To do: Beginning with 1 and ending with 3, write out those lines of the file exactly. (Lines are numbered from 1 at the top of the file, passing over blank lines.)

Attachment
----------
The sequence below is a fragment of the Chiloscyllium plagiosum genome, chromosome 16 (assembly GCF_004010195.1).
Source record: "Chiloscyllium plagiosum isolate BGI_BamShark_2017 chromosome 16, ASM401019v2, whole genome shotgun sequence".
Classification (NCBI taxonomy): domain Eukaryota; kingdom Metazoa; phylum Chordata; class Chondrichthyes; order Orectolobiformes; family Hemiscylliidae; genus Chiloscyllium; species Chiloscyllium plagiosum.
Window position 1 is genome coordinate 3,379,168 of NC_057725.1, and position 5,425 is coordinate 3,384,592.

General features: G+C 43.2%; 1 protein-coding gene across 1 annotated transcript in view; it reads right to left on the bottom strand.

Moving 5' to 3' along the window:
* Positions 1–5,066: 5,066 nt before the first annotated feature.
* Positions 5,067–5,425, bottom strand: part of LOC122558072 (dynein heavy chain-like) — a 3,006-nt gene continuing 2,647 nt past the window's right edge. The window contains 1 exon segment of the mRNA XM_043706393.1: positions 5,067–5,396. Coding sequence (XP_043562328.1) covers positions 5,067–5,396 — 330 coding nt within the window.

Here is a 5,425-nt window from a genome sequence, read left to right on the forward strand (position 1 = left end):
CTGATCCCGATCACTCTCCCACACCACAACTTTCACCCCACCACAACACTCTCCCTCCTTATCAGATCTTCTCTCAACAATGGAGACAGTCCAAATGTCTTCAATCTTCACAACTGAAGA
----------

The sequence below is a fragment of the Chiloscyllium plagiosum genome, chromosome 16 (assembly GCF_004010195.1).
Source record: "Chiloscyllium plagiosum isolate BGI_BamShark_2017 chromosome 16, ASM401019v2, whole genome shotgun sequence".
Classification (NCBI taxonomy): domain Eukaryota; kingdom Metazoa; phylum Chordata; class Chondrichthyes; order Orectolobiformes; family Hemiscylliidae; genus Chiloscyllium; species Chiloscyllium plagiosum.